In response to:

Conservatives Should Take the Lead Against Government Injustice

I grant your entire argument that our laws are a mess and that many injustices are done in this fashion. But when did fragility in a man become a virtue that is supposed to arouse our sympathy instead of a flaw that deserves our scorn?
FlamingLiberalMultiCulturalist Wrote: Feb 10, 2013 10:32 AM
"...when did fragility in a man become a virtue that is supposed to arouse our sympathy..."

We do not admire his fragility. We admire his creativity and his genius. We regret his fragility and instability, we decry the injustices that led him to suicide.

Yes, those injustices likely would not have been fatal against a stable person. But they are still unjust, they are still wrong, and the larger problems of which they are an example, a symptom, are no less real.
Mother of 4 -- the original Wrote: Feb 10, 2013 12:06 PM
I granted the argument about the injustices inherent in the current state of things.

I question the choice of a "poster child" case and especially the choice to play on our emotions by the use of emotionally provocative terminology whereby a serious character flaw in the victim's personality is touted as a reason to give his case extra consideration.
NewJAl Wrote: Feb 10, 2013 8:26 AM
Would I ever love to have someone hammer a paper on an important door, that says
'When you supplement poverty and indolence, you get more of both' Tacitus, circa Rome, 4th Century.
Mother of 4 -- the original Wrote: Feb 10, 2013 9:59 AM
I was thinking at an even more fundamental level that that in response to this line, "Unfortunately, that’s because the fragile young man hanged himself ...."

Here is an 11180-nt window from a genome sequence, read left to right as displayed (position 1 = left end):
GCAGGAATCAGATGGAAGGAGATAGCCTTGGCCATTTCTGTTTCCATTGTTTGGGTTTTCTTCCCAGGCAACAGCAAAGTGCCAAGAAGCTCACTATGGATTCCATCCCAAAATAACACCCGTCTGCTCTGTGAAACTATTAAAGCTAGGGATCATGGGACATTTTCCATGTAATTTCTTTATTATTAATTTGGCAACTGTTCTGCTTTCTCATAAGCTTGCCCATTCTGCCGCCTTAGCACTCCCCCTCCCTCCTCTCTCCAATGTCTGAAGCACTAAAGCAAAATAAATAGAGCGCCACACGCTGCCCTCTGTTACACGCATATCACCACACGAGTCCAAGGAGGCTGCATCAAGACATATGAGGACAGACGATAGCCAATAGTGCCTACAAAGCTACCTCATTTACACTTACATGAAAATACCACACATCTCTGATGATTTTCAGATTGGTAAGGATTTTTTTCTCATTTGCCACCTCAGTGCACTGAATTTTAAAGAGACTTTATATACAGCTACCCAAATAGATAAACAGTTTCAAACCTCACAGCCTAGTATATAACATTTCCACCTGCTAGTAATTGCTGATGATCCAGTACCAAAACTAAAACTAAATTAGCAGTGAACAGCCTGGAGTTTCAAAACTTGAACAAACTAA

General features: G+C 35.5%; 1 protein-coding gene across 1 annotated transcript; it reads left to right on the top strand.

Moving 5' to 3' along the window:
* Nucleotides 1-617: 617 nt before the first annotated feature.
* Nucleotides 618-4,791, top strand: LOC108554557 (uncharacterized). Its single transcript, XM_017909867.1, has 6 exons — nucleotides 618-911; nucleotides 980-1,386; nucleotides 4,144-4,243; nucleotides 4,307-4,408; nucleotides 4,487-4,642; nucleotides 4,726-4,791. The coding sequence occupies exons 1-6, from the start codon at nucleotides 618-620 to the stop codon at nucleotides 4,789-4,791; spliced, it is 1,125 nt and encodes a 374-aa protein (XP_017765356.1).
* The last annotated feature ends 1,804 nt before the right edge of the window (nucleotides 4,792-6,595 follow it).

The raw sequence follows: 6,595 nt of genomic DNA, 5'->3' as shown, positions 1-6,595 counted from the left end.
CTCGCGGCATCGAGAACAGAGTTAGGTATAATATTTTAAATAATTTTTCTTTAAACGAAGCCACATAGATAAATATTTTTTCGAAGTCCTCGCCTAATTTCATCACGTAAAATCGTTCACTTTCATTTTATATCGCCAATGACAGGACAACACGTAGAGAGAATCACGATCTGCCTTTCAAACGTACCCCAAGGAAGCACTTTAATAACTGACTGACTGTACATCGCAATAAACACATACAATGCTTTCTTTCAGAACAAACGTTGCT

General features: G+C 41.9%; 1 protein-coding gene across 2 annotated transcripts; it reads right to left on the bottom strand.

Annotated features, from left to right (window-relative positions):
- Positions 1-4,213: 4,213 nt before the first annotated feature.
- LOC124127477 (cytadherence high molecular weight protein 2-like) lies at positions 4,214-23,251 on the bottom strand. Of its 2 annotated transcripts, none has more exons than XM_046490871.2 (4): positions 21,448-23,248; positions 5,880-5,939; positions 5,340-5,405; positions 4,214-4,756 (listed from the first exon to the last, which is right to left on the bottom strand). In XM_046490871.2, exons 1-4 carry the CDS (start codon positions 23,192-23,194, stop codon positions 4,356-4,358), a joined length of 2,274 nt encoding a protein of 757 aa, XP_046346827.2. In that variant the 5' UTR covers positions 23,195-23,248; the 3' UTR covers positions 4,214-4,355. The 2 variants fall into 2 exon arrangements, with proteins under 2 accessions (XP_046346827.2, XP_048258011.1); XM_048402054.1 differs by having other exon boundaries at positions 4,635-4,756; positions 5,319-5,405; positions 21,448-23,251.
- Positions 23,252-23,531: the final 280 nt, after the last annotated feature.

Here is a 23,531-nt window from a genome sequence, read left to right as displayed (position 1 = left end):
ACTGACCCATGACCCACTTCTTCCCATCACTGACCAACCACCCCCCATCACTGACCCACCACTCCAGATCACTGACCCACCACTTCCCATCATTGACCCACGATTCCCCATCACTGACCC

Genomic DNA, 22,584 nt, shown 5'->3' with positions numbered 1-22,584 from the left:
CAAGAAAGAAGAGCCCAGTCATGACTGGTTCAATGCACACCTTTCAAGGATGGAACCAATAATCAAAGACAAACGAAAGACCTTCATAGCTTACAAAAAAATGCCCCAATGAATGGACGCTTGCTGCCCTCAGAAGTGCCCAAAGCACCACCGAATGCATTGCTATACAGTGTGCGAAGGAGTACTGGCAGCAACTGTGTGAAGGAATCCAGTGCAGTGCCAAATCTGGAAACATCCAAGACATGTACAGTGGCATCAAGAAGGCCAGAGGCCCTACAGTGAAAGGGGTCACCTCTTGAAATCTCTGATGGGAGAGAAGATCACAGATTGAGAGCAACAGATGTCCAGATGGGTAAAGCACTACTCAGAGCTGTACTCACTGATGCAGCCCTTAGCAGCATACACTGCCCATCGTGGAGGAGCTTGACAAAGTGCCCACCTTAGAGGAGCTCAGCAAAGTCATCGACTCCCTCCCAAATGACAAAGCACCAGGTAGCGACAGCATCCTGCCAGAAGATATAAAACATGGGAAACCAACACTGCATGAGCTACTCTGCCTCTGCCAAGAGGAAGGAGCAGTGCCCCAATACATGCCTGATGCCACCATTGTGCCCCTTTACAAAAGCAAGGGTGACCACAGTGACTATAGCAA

"Fragile" and "man" are not concepts that should ever be on speaking terms with each other.

"Fragility" is a character flaw in both men and women -- a characteristic worthy of derision. That our society is at a point where it can be used by a conservative in the expectation of arousing our pity is truly sad.
FlamingLiberalMultiCulturalist Wrote: Feb 10, 2013 10:40 AM
We do not celebrate "fragility" such as the late Mr. Swartz's. But it is often the unfortunate accompaniment to creative genius. For example, aren't you glad that, for at least a goodly portion of his life, Mr. Mozart found an indulgent nobleman and a cushy sinecure from which he could create the many works of genius that we admire to this day?

Many men (and women) are fragile, unstable, delicate, and unsuited to survival in the jungle, yet of immense potential and value to society. Mr Swartz's death is a loss & waste, and his persecution misguided just as Mr. Schlichter ably describes.
Barbara1247 Wrote: Feb 10, 2013 10:50 AM
However "flawed" this man's character, he still did not deserve the treatment he received at the hands of our government.

If you think a twenty-something ought to be tossed in federal prison for 35 years because he tried to download some musty academic journal articles without permission, you are a lot things, but a conservative is not one of them.

You might be relieved to know that Aaron Swartz, one of the internet geniuses behind RSS and, will not be imprisoned for a third of a century. Unfortunately, that’s because the fragile young man hanged himself after the United States attorney prosecuting the case generously offered him the alternative of pleading guilty to a felony, paying a crippling fine...